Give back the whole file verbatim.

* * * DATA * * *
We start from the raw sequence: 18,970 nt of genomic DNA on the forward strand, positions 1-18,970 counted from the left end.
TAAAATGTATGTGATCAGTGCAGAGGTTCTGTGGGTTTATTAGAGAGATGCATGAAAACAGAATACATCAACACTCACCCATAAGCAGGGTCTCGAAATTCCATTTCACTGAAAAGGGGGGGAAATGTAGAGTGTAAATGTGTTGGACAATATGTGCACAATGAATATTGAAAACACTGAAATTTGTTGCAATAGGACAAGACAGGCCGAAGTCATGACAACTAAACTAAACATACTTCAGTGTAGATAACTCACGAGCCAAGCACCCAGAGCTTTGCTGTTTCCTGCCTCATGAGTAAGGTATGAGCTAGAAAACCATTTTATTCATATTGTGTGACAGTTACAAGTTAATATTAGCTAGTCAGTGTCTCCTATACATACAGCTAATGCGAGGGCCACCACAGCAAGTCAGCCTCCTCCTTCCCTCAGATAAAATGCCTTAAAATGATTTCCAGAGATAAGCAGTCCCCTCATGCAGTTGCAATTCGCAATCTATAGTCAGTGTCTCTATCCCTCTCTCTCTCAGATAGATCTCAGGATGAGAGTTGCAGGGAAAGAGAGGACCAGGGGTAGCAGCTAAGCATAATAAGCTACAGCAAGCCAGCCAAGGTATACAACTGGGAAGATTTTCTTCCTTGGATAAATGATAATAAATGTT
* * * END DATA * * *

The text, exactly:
We start from the raw sequence: 18,970 nt of genomic DNA on the forward strand, positions 1-18,970 counted from the left end.
TAAAATGTATGTGATCAGTGCAGAGGTTCTGTGGGTTTATTAGAGAGATGCATGAAAACAGAATACATCAACACTCACCCATAAGCAGGGTCTCGAAATTCCATTTCACTGAAAAGGGGGGGAAATGTAGAGTGTAAATGTGTTGGACAATATGTGCACAATGAATATTGAAAACACTGAAATTTGTTGCAATAGGACAAGACAGGCCGAAGTCATGACAACTAAACTAAACATACTTCAGTGTAGATAACTCACGAGCCAAGCACCCAGAGCTTTGCTGTTTCCTGCCTCATGAGTAAGGTATGAGCTAGAAAACCATTTTATTCATATTGTGTGACAGTTACAAGTTAATATTAGCTAGTCAGTGTCTCCTATACATACAGCTAATGCGAGGGCCACCACAGCAAGTCAGCCTCCTCCTTCCCTCAGATAAAATGCCTTAAAATGATTTCCAGAGATAAGCAGTCCCCTCATGCAGTTGCAATTCGCAATCTATAGTCAGTGTCTCTATCCCTCTCTCTCTCAGATAGATCTCAGGATGAGAGTTGCAGGGAAAGAGAGGACCAGGGGTAGCAGCTAAGCATAATAAGCTACAGCAAGCCAGCCAAGGTATACAACTGGGAAGATTTTCTTCCTTGGATAAATGATAATAAATGTT